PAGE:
Those of you who read my blog on a regular basis know that the legitimation crisis is a pet peeve of mine. As we know since Weber, that the power of the nation-state relies on the monopoly of force (hard power) but also bureaucratic institutions sustained by ideologies that generate legitimacy for the system and the state. I would argue that of part of this triad is over-developed (the hard power part, extended by extensive surveillance systems) while the rest of the system faces a major legitimation crisis not just in the US but throughout the Western world. This post is about the constrictions and reactions to this crisis.
I think that is what the latest data on US religiosity show (more than just secularization):
“For the first time ever, the US no longer has a majority of Protestants as the number of people with no religious affiliation rises, a study has found.
The Pew report found only 48% of adults identified themselves as Protestants, down from 53% five years ago.
The long-expected decline was pinned to a rise in those claiming no religion – about 20% of Americans, the study said.
There are no Protestants on the Republican presidential ticket for the first time this year.
Nor are there any Protestant Supreme Court justices.
The Pew Forum on Religion and Public Life said the number of people with no religious affiliation was up five percentage points from 15% in the last five years.
The category includes atheists, as well as people who believe in God or who identify themselves as “spiritual” but not “religious”.
The study concluded most of the respondents were not seeking new ties within another religious institution.
One third of adults under the age of 30, but just 9% of those older than 65 claimed to have no religious identity.”
And these guys seem pretty set in their non-institutional view:
And they are younger:
The legitimation crisis in the economic and financial sphere is rather obvious. It ties into a crisis of legitimation in the political system not only through the popular cynicism towards political systems throughout Europe and the rise of extremism such as the Greek neo-nazi Golden Dawn. But we can see this as well from political actors themselves, from the systematic lying, an phenomenon understated by the phrase “post-truth politics” (an absurdity if there ever were one as truth remains truth and we are not beyond it. To not tell the truth does not project one into a post- state but into good old-fashioned lying), to efforts to limit voting and democratic accountability over the polity.
The massive corporate funding of politics from financiers combined with extensive and increased surveillance as well as repression of anti-systemic movements tell a story of a system where the power elite thinks it can only maintain its hegemony more bluntly, through hard power (municipal police states at home, never-ending resource wars abroad). The much-denounced 1% probably understand what is happening but, as Atrios repeatedly has told us, either through evil or incompetence, can only imagine policies that maintain their power and wealth but, by making things worse, only precipitate the crisis further.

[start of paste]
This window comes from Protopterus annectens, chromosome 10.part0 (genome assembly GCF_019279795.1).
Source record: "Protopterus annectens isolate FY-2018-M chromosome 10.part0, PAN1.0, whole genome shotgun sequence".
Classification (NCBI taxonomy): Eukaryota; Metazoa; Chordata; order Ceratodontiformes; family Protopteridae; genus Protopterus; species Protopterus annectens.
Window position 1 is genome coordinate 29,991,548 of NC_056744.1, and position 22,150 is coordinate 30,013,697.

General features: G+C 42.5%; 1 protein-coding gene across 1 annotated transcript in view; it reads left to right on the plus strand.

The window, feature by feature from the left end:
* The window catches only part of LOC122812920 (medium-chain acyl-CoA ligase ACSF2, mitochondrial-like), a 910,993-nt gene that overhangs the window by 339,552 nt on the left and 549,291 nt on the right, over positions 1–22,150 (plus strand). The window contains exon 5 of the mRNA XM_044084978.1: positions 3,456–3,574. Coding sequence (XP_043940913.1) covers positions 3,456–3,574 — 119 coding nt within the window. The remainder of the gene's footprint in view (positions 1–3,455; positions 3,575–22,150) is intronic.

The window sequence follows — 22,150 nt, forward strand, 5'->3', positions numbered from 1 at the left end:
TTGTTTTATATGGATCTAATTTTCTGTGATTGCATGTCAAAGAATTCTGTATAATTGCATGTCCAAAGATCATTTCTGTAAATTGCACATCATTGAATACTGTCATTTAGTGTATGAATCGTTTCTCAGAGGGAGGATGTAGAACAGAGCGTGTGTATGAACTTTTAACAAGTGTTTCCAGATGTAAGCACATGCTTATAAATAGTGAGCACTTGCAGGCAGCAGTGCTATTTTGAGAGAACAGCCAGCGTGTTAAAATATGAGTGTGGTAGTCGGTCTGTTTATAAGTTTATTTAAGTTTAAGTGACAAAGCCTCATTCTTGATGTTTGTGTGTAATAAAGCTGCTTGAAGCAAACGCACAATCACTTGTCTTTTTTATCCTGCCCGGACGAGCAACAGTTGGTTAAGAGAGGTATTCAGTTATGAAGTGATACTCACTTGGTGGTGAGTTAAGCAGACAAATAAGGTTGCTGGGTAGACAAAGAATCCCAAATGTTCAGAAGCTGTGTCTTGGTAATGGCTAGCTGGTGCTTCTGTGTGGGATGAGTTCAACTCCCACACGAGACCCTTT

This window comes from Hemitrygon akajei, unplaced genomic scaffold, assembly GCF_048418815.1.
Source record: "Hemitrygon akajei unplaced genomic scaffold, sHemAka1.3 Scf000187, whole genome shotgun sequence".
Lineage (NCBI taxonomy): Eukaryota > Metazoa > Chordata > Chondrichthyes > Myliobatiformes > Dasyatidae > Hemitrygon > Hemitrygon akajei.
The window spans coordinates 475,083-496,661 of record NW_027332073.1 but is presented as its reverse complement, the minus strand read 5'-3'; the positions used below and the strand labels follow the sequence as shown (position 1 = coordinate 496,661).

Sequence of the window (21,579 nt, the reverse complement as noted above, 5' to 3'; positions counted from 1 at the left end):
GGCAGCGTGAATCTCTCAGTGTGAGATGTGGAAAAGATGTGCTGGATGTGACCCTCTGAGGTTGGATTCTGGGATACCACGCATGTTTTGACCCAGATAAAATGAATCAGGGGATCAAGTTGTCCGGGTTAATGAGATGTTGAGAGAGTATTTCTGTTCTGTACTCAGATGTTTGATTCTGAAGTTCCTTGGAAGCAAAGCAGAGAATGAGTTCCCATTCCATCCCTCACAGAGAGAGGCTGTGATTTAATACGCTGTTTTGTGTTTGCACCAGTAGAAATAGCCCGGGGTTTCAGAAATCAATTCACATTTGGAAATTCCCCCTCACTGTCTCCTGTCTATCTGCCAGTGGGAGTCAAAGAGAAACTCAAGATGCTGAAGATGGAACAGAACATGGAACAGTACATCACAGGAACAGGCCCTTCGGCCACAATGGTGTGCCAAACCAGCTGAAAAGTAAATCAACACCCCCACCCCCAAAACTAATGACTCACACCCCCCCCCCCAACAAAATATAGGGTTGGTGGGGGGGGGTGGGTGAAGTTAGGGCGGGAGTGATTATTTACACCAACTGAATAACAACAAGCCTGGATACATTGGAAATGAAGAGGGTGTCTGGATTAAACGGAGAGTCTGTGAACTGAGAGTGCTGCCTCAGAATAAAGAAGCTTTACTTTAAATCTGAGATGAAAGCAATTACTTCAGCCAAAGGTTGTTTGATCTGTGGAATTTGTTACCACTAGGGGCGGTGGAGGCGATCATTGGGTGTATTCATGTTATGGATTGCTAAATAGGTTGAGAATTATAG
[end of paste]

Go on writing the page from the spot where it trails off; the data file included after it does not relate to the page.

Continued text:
“The world’s richest woman has equated Australia’s minimum wage to “class warfare,” following her controversial article last week where she called poor workers coddled, lazy drunks. Australian billionaire Gina Rinehart, who inherited her $30 billion fortune and mining empire, pointed to workers who make less than $2 as a model for economic competitiveness in mining.”
Which, of course, would totally solve the demand crisis. Le sigh.
That kind of attitude also fosters the repeated waves of austerity throughout Europe, followed by policy-makers shaking their heads at the fact that contractionary policy is indeed contractionary, followed by exhortations of more austerity, followed by calling the anti-riot police when riots predictably follow.
This is more broadly what Chrystia Freeland’s column is about:
“The story of Venice’s rise and fall is told by the scholars Daron Acemoglu and James A. Robinson, in their book “Why Nations Fail: The Origins of Power, Prosperity, and Poverty,” as an illustration of their thesis that what separates successful states from failed ones is whether their governing institutions are inclusive or extractive. Extractive states are controlled by ruling elites whose objective is to extract as much wealth as they can from the rest of society. Inclusive states give everyone access to economic opportunity; often, greater inclusiveness creates more prosperity, which creates an incentive for ever greater inclusiveness.
The history of the United States can be read as one such virtuous circle. But as the story of Venice shows, virtuous circles can be broken. Elites that have prospered from inclusive systems can be tempted to pull up the ladder they climbed to the top. Eventually, their societies become extractive and their economies languish.
That was the future predicted by Karl Marx, who wrote that capitalism contained the seeds of its own destruction. And it is the danger America faces today, as the 1 percent pulls away from everyone else and pursues an economic, political and social agenda that will increase that gap even further — ultimately destroying the open system that made America rich and allowed its 1 percent to thrive in the first place.